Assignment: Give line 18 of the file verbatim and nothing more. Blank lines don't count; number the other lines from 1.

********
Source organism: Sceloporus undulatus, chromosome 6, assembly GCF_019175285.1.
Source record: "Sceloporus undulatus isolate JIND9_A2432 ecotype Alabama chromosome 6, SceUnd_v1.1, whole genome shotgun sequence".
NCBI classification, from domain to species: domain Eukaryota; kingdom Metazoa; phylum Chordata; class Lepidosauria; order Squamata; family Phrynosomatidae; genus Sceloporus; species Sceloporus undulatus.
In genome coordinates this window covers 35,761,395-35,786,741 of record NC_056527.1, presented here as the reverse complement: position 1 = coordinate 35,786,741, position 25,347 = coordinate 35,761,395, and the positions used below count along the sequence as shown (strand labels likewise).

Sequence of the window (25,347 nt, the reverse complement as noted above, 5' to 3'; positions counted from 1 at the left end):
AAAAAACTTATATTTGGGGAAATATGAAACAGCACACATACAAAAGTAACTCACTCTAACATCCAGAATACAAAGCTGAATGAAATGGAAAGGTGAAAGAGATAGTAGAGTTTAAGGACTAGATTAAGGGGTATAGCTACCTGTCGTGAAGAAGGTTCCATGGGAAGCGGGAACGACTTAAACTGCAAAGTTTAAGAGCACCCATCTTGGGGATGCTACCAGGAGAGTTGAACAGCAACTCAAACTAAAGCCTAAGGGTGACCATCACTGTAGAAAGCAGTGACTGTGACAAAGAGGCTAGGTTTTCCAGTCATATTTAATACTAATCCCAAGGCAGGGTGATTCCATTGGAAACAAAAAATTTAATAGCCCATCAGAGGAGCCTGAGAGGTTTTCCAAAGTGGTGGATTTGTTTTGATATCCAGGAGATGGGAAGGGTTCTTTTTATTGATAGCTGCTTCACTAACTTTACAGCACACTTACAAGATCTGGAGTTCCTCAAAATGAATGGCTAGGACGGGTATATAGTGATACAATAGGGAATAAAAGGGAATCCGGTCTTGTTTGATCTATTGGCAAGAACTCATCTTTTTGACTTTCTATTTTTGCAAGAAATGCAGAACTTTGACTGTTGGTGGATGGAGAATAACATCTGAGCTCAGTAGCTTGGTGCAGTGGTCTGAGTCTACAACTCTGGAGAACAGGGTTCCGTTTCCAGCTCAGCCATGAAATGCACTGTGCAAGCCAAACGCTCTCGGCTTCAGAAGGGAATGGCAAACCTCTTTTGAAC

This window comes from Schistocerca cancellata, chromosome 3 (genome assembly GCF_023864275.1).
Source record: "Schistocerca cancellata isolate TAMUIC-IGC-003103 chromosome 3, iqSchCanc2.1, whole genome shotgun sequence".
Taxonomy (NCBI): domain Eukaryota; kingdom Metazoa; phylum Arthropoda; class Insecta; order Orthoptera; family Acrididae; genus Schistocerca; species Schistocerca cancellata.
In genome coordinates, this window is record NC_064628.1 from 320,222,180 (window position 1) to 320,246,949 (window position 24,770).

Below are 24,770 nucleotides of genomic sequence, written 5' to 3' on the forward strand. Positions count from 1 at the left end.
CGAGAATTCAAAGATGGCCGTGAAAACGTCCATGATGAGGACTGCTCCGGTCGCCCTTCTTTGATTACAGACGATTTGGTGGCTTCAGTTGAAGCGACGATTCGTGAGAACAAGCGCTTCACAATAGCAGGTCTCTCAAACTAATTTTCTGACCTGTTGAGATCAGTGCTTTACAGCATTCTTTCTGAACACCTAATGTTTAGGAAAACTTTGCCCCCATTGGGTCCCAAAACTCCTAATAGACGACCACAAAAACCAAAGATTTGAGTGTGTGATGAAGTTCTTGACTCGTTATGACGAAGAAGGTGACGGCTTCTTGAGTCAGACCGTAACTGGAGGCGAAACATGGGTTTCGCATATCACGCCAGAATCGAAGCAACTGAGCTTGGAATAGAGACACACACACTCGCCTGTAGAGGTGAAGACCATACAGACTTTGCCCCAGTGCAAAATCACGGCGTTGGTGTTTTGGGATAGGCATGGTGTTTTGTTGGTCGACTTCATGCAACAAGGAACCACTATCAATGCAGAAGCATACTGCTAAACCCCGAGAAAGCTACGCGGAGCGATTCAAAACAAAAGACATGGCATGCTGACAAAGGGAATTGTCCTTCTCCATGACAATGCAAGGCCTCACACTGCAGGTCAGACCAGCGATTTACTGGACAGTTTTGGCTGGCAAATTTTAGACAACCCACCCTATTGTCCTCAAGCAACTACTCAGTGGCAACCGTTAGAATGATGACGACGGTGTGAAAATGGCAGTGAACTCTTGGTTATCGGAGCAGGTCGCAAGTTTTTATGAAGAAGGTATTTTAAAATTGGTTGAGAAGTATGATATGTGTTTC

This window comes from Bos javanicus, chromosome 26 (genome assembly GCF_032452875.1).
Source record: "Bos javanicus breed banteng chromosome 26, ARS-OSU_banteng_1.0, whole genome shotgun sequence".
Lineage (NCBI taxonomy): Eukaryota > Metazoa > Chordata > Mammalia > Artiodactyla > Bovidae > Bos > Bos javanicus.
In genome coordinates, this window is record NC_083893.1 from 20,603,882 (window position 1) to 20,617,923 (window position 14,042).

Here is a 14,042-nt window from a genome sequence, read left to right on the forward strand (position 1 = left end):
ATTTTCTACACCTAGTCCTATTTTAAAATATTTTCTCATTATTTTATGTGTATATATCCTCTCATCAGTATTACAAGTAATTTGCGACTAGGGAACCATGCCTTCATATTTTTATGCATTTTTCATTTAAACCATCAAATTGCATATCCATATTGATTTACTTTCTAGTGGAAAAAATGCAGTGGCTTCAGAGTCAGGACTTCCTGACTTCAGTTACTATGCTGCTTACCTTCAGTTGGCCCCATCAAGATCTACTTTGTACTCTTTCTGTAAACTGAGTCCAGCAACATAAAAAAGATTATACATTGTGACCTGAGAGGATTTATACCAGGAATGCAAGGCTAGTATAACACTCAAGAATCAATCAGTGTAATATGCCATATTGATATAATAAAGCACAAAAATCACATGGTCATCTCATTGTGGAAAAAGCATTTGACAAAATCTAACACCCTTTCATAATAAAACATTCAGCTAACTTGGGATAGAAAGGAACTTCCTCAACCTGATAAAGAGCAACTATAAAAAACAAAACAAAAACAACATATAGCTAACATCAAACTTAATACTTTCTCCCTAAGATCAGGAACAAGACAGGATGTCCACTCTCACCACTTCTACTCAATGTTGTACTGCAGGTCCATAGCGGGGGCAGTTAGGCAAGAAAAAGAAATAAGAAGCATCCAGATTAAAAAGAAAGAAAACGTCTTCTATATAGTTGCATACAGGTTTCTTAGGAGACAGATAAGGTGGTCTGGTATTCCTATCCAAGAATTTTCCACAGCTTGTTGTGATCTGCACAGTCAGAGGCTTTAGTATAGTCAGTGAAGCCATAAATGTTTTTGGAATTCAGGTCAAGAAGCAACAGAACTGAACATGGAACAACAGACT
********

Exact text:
ATTTTCTACACCTAGTCCTATTTTAAAATATTTTCTCATTATTTTATGTGTATATATCCTCTCATCAGTATTACAAGTAATTTGCGACTAGGGAACCATGCCTTCATATTTTTATGCATTTTTCATTTAAACCATCAAATTGCATATCCATATTGATTTACTTTCTAGTGGAAAAAATGCAGTGGCTTCAGAGTCAGGACTTCCTGACTTCAGTTACTATGCTGCTTACCTTCAGTTGGCCCCATCAAGATCTACTTTGTACTCTTTCTGTAAACTGAGTCCAGCAACATAAAAAAGATTATACATTGTGACCTGAGAGGATTTATACCAGGAATGCAAGGCTAGTATAACACTCAAGAATCAATCAGTGTAATATGCCATATTGATATAATAAAGCACAAAAATCACATGGTCATCTCATTGTGGAAAAAGCATTTGACAAAATCTAACACCCTTTCATAATAAAACATTCAGCTAACTTGGGATAGAAAGGAACTTCCTCAACCTGATAAAGAGCAACTATAAAAAACAAAACAAAAACAACATATAGCTAACATCAAACTTAATACTTTCTCCCTAAGATCAGGAACAAGACAGGATGTCCACTCTCACCACTTCTACTCAATGTTGTACTGCAGGTCCATAGCGGGGGCAGTTAGGCAAGAAAAAGAAATAAGAAGCATCCAGATTAAAAAGAAAGAAAACGTCTTCTATATAGTTGCATACAGGTTTCTTAGGAGACAGATAAGGTGGTCTGGTATTCCTATCCAAGAATTTTCCACAGCTTGTTGTGATCTGCACAGTCAGAGGCTTTAGTATAGTCAGTGAAGCCATAAATGTTTTTGGAATTCAGGTCAAGAAGCAACAGAACTGAACATGGAACAACAGACT